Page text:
We Are Not Immune to the Threat of Virtual Hatred
Algorithms, social media filter bubbles, and hate.
Posted April 5, 2022 | Reviewed by Lybi Ma
- When confronted with worldviews we don’t agree with, online disinhibition can result in hate speech.
- Social media filter bubbles are resilient accelerators of prejudice, reinforcing and amplifying extreme viewpoints.
As a criminologist researching hate crime, I’ve had to accept that being victimised myself is part of the job. Becoming a victim of hate crime in the 1990s is what actually steered me towards criminology as a profession. While I’ve managed to avoid physical forms of violence ever since, I do continue to experience online hate in various forms. I am not alone, online abuse and hatred affect the lives of millions. Half of all 12- to 15-year-olds in the UK reported seeing online hate on social media in 2021 (Ofcom 2021). It seems no social media user is immune from the threat of virtual tongue-lashings.
Behavioural studies on how digital communications can shape behaviour date back to the '80s. Online spaces can free us up to embark on behaviours that would normally not see the light of day offline. Psychologists point to anonymity, deindividuation, the perceived physical distance between interlocutors, and the low chance of being caught and punished by police, to explain why we sometimes feel less inhibited to express ourselves when communicating online. When confronted with worldviews we don’t agree with, this disinhibition can result in hate speech.
Online Filter Bubbles and Hate
More recent research has found the abundance of online hate speech may have something to do with algorithms that reinforce online filter bubbles. Partisan information sources are amplified in online networks of like-minded social media users, where they go largely unchallenged due to ranking algorithms filtering out any challenging posts. These filter bubbles are resilient accelerators of prejudice, reinforcing and amplifying extreme viewpoints on both sides of the spectrum.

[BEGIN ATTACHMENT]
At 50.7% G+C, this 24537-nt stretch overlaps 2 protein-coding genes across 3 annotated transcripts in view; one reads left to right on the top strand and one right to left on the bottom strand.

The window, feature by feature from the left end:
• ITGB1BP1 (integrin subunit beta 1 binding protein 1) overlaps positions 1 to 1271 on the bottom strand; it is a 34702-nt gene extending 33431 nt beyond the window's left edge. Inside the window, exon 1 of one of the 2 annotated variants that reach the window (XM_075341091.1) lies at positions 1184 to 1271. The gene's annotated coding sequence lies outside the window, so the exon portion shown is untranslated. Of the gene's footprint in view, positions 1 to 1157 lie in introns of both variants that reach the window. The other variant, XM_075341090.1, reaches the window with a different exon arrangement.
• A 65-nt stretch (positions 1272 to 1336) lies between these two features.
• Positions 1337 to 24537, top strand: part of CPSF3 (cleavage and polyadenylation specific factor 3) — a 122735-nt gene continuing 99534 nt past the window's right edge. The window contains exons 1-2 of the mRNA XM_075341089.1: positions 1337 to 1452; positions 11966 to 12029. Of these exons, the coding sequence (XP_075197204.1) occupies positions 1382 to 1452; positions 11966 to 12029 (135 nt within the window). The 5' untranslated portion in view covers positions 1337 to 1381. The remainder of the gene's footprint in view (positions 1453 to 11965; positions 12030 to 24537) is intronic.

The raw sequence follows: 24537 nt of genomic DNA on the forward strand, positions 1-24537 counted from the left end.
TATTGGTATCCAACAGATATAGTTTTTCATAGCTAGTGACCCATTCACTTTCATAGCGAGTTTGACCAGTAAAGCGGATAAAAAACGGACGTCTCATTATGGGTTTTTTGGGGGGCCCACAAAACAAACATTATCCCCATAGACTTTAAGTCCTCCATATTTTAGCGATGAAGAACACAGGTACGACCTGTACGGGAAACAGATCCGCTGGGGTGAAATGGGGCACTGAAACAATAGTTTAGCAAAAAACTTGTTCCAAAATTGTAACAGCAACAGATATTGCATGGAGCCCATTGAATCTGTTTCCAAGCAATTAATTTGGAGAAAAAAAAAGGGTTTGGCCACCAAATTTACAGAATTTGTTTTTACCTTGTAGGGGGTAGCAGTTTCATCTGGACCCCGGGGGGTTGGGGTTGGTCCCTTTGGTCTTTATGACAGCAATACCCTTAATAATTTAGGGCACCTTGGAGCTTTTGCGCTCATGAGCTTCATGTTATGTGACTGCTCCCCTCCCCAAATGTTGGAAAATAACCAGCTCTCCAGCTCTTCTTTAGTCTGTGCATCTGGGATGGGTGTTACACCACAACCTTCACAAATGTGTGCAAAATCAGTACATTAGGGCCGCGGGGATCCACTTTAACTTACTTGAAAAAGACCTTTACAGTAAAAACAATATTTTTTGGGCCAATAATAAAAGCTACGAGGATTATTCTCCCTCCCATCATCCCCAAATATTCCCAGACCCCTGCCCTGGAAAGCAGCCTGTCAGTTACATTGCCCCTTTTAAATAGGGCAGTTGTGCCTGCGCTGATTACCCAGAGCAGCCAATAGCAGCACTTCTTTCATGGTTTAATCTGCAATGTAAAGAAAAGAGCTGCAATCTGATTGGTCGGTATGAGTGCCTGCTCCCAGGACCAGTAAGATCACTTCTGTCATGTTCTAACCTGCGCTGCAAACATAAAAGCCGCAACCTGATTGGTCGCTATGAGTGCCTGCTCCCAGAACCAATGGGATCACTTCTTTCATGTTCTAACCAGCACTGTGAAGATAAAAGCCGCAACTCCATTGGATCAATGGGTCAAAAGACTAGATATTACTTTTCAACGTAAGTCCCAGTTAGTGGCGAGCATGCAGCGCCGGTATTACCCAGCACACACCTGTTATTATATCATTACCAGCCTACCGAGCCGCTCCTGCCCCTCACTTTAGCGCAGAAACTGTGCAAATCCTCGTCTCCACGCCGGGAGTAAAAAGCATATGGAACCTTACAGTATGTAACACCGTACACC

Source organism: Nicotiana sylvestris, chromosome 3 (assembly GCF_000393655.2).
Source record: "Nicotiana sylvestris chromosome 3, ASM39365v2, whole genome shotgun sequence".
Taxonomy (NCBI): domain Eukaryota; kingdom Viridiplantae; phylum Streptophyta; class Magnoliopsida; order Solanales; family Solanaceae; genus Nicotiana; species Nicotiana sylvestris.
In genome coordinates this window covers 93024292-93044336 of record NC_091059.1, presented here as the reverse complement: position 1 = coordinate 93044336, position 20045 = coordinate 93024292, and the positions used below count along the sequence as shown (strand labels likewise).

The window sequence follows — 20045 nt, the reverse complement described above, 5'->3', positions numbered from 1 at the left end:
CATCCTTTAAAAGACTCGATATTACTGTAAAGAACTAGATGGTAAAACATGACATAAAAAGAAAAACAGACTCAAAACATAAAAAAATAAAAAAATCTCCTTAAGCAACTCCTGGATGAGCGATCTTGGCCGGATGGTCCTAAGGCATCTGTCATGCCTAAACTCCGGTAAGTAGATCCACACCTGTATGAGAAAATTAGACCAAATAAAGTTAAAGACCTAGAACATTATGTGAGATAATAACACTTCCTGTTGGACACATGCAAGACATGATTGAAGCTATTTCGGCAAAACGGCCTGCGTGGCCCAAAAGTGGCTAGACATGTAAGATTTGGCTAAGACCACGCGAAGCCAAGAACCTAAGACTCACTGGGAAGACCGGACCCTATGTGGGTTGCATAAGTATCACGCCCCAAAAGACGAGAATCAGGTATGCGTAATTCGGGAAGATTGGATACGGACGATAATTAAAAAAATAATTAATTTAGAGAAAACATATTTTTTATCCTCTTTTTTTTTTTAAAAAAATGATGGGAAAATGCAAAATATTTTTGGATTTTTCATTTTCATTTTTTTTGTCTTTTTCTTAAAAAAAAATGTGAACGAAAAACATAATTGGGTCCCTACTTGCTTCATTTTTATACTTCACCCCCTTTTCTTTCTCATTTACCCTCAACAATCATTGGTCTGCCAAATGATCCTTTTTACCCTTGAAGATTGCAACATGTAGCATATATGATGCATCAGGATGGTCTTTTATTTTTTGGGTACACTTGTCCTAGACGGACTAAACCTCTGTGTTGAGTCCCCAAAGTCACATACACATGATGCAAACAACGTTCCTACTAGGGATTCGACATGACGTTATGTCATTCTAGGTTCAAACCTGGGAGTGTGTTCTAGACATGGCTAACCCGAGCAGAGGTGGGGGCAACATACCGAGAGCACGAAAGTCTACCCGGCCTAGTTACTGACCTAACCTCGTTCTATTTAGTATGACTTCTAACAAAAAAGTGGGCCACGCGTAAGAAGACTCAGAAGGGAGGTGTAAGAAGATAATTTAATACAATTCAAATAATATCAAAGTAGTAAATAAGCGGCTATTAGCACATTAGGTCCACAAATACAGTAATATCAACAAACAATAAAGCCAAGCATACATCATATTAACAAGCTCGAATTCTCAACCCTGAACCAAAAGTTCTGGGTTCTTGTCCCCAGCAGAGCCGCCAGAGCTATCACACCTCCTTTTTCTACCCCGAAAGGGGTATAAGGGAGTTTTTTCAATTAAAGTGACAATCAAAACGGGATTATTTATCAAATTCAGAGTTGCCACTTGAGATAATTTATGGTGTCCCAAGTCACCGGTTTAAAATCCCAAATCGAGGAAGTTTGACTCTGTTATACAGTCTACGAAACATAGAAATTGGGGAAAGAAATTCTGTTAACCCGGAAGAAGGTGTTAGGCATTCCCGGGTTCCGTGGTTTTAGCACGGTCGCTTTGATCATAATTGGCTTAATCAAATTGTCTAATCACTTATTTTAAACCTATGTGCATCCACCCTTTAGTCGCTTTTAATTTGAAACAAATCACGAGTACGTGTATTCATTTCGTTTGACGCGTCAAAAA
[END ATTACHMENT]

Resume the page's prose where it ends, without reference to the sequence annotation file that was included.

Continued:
Looking at over half a million tweets covering the issues of gun control, same-sex marriage, and climate change, New York University’s Social Perception and Evaluation Lab found that hateful posts related to these issues increased retweeting within filter bubbles, but not between them (Brady et al. 2017). The lack of inter-filter bubble retweeting is facilitated by Twitter’s timeline algorithm, which prioritises content from the accounts that users most frequently engage with (via retweeting or liking). Given that these behaviours are highly biased towards accounts that share users’ views, exposure to challenging content is minimised by the algorithm. Filter bubbles, therefore, become further entrenched via a form of online confirmation bias, facilitated by posts and reposts that contain emotional content in line with views on deeply moral issues. It, therefore, seems likely that at points in time when such issues come to the fore, say during court cases, political votes or following a school shooting, occupants of filter bubbles (likely to be a significant number of us who don’t sit on the fence) hunker down and polarise the debate, sometimes with hate speech.